Dominican photographer and filmmaker Polibio Díaz will present his work in the lecture “The Dominican Republic and Dominican New York: A Visual Journey with photographer and filmmaker Polibio Díaz.” This event will take place on November 12, 2014, at 6:00pm at Diana Oval, Barnard College (3009 Broadway at West 119th Street, New York, New York).
Polibio Díaz lives and works in Santo Domingo, Dominican Republic. Díaz started his studies on photography in Texas A&M University, USA where he earned a degree in civil engineering. After working as both engineer and photographer he decided to dedicate himself entirely to photography, performance and video art. His work centers on his interest in Dominican identities and migratory flux, especially to and from the Dominican Republic, also tackles race discrimination, ecological awareness and social inequity in his home county and elsewhere.
He has participated in the Havana, Venice and the Caribbean Biennales, as well as, in exhibitions such as “Infinite Island: Contemporary Caribbean Art” at the Brooklyn Museum; “First Cultural Festival of Countries from Africa, the Caribbean and the Pacific” at the Santo Domingo Museum of Modern Art (MAM); “Kréol Factory” at the Grand Halle de la Villette, Paris. His photographs were also included in “100 Years of Photography: 1899-1999: A Personal Vision of the XX Century,” at the Discovery Museum, Bridgeport, Connecticut,
Díaz has received international awards such in Climarte of Casa de las Américas, Cuba; editorial award at the V Caribbean Biennale in Dominican Republic; honorable mention at the Havana Biennale; Asahi Shimon’s International Salon of Photography in Japan, as well as the Centro Cultural Eduardo León Jiménes and the Museo de Arte Moderno (MAM). In 2013, his video MANIFIESTO received an award at the past National Biennale at the MAM.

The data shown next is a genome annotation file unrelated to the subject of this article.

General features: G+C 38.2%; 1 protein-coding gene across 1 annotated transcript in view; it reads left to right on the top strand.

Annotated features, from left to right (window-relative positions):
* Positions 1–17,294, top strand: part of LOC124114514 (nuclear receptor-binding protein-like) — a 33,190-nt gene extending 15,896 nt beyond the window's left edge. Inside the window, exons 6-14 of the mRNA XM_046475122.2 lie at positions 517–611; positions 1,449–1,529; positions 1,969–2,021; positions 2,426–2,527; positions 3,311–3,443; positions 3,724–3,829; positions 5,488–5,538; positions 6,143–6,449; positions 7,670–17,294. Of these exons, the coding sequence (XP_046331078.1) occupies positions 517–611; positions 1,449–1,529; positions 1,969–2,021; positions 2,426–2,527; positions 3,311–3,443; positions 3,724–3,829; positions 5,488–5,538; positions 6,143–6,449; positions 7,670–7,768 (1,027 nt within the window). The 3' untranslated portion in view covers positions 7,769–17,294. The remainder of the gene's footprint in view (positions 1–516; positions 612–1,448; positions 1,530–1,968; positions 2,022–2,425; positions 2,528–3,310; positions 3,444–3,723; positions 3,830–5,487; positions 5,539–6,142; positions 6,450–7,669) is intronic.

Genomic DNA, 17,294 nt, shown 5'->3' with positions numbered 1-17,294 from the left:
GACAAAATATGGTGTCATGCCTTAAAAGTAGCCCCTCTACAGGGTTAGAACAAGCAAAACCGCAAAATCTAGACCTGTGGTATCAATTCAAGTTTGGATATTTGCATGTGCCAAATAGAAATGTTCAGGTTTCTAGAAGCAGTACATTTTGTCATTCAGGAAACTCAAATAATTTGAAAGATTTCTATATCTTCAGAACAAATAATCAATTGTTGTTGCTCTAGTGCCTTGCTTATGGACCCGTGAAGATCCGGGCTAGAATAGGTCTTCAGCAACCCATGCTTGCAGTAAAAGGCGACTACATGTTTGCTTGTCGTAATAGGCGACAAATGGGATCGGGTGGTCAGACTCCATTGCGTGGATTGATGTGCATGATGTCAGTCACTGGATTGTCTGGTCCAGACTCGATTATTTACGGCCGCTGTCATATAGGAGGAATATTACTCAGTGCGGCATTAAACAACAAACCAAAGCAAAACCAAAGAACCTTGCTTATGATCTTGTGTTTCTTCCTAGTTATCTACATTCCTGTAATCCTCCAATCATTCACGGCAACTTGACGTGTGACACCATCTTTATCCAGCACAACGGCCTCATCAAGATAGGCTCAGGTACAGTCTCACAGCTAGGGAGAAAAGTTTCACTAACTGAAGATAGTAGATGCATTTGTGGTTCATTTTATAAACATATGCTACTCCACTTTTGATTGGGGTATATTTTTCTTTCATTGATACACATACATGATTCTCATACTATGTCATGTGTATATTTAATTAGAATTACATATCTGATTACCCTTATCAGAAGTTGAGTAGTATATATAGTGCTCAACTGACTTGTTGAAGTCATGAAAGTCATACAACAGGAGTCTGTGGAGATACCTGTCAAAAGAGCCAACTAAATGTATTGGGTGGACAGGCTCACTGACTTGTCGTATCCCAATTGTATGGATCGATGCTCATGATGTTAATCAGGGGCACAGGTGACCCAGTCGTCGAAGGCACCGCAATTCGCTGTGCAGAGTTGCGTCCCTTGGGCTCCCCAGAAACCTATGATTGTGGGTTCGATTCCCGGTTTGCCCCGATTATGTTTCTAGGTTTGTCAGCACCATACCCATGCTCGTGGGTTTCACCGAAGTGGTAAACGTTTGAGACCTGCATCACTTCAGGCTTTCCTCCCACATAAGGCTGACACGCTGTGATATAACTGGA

Polibio Díaz has also collaborated with writers such as Manuel Rueda, Junot Díaz, Julia Álvarez and Chiqui Vicioso, all this is evident in his publications: Interios, 2006; An Island, a landscape, 1998; and, Scarecrow from the south, 1984.
Art critics such as Yolanda Wood have written about his work in Islas del Caribe: naturaleza-arte-sociedad; other publications where his work has been included are Caribbean Art at the Crossroads and L’Humanité, La fabrique créole sur les devants de la scene by Maurice Ulrich. He has also collaborated with the World Policy Journal from the Massachusetts Institute of Technology.
In 2014/15 Mr. Díaz work can be seen in: One the Edge: Writing the Border between Haiti and the Dominican Republic by Maria Cristina Fumagalli; the Afro-Hispanic Review of Vanderbilt University; Confluence: Shifting Perspective of the Caribbean, large screens projections on Metro highways and mall throughout Canada; and at the Freies Museum Berlin.
His photographs are part of UNESCO’s permanent collection. He is presently in an art residency at the International Studio & Curatorial Program (ISCP) in Brooklyn, New York, sponsored by the Davidoff Art Initiative.
For more information, see http://www.polibioDíaz.com.do